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Trended Credit Data is Here

Trended Credit Data is Here

 

Trended credit data is making waves in the mortgage industry as a new way for creditors to view applicant’s applications for credit.  In traditional models, credit is viewed by an underwriter as a snapshot in time, whereas ‘trended credit data’ has been created to give a risk manager a fluid view of credit history.  A good analogy would be that traditional credit models are a photo of someone’s finances, and trended credit data is a video.

 

What is Trended Credit Data?

 

Trended Credit Data is reporting of information not only at a given point in time, but how information and data has trended historically for a period of 24 months prior to a credit inquiry.  Trended credit data shows not only if someone has paid their bills on time, but how much they paid toward their balance.  Minimum payment?  Extra?  Paid the balance in full?  Trended credit data shows all of this.

Trended Credit Data is coming to the Mortgage Industry

Trended Credit Data is coming to the Mortgage Industry

Transactors VS Revolvers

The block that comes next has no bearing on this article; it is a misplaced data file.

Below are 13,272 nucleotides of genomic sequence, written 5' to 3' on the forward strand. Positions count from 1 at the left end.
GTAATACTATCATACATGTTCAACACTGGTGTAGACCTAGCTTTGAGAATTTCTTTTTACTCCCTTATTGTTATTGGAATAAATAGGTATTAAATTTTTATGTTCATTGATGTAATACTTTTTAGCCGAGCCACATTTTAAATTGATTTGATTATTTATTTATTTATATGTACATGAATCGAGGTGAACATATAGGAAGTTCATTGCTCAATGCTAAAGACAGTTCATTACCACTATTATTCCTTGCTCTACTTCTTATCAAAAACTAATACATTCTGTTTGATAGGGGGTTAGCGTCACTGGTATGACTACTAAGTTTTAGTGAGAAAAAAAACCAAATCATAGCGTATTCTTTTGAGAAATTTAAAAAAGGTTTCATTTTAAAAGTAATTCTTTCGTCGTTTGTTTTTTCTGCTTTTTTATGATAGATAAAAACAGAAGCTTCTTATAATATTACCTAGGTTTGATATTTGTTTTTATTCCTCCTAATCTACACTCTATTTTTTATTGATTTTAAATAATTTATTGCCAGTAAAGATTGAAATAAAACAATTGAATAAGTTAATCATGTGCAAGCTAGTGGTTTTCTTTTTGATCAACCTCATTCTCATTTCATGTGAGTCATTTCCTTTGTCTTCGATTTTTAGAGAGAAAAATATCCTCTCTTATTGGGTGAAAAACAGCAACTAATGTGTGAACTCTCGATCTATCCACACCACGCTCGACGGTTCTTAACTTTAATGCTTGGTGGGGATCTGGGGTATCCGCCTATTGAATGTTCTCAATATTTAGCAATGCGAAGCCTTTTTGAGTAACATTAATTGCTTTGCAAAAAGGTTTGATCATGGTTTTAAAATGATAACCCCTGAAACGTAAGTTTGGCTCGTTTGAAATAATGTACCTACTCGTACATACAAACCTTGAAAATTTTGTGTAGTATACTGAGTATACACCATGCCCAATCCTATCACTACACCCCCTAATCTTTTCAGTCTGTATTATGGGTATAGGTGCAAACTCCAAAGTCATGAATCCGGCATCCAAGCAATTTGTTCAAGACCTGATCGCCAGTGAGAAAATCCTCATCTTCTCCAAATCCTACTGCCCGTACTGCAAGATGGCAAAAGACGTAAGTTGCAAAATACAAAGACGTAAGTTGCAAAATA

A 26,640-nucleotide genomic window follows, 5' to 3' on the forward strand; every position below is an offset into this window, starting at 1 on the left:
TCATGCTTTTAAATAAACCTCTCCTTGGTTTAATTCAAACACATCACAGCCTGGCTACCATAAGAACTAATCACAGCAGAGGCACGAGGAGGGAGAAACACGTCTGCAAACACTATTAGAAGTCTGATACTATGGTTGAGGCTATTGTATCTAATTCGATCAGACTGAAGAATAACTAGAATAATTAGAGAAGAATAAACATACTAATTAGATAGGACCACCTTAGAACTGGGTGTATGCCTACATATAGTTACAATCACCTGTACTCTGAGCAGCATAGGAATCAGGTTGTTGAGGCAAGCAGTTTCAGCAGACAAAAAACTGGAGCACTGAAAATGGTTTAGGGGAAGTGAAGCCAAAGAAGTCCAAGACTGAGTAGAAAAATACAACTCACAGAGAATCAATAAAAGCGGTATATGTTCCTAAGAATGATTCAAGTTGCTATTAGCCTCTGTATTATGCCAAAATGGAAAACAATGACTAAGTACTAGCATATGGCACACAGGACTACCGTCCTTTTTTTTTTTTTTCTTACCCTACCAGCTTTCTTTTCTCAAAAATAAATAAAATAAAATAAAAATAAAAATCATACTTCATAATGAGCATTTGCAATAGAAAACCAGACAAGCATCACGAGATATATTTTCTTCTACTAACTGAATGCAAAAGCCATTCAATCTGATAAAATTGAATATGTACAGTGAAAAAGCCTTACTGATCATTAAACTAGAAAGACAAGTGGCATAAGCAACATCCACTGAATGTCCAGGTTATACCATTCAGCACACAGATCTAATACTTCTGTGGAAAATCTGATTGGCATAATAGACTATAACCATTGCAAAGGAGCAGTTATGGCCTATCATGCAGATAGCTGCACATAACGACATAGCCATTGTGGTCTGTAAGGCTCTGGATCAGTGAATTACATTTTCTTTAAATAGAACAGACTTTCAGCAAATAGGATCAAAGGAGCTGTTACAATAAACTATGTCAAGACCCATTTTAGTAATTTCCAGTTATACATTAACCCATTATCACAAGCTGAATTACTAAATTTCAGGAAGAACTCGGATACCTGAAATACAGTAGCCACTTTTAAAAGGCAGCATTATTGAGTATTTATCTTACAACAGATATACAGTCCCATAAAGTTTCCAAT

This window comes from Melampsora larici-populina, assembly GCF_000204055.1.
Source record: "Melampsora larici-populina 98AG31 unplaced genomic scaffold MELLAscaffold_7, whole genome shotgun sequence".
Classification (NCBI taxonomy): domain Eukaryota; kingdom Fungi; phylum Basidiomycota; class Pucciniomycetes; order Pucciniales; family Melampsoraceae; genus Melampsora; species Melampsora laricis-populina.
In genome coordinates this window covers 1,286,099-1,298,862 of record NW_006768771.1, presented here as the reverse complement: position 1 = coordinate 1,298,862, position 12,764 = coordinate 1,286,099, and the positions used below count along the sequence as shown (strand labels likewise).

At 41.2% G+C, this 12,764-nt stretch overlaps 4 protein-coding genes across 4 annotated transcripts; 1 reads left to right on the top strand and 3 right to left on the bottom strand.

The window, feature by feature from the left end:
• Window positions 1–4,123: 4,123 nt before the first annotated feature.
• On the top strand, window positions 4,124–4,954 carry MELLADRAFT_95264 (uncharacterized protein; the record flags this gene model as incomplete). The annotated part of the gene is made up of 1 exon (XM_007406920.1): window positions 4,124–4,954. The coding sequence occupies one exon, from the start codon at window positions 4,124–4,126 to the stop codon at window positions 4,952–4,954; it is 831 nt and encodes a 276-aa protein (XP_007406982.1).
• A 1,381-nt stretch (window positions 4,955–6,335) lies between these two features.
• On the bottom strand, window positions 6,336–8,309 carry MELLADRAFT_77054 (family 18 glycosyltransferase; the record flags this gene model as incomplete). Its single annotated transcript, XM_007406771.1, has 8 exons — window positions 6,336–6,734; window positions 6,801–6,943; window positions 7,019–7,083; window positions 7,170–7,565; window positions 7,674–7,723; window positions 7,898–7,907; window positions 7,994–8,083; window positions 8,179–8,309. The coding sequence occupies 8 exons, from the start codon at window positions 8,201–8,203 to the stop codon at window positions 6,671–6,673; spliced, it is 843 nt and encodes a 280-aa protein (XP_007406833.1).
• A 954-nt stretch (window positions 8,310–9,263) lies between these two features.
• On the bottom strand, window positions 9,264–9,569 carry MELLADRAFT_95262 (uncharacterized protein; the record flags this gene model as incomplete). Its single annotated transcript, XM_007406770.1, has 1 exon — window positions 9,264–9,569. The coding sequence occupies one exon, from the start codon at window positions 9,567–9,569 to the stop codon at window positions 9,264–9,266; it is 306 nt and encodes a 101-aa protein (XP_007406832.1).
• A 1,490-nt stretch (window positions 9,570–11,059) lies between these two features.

Trended credit data was created to separate borrowers into separate risk classes depending on not only payment history, but payment behavior.  The result is what credit bureaus and creditors are referring to as ‘transactors’ and ‘revolvers’.  A transactor is someone that operates (historically) in transactions – the folks who run up credit then pay it off entirely or in large chunks at a time.  They complete transactions again and again, and pay them down or off.  Revolvers are those people who run up credit and carry balances, making minimum payments over long periods of time.

The idea behind transactors VS revolvers is that revolvers carry a higher credit risk since they often rely on debt and don’t have reserves to cover those debts should a financial emergency come along.  Transactors, on the other hand, are those folks utilizing credit as convenience more than necessity.

 

Potential Problems?

 

Despite the time and money put into credit and credit decision making, the system has never been perfect.  The implementation of trended credit data won’t change that.  Once trended credit data becomes more widely used across many industries, problems will reveal themselves, but even before broad implementation, there are a few scenarios that seem problematic to the equation.  The investor, for one, could be punished for being a “revolver”.  If someone has a mortgage and is making only the required payment, and not a dime more, each month, they could be viewed as a revolver as it pertains to that account.  In reality though, perhaps this individual is taking advantage of a low-rate, deductible debt, and is investing money each month into higher yielding investments.  This is prudent financial planning and indicative of an individual very intelligent and responsible in their finances, however in the eyes of a credit report, they’re a revolver.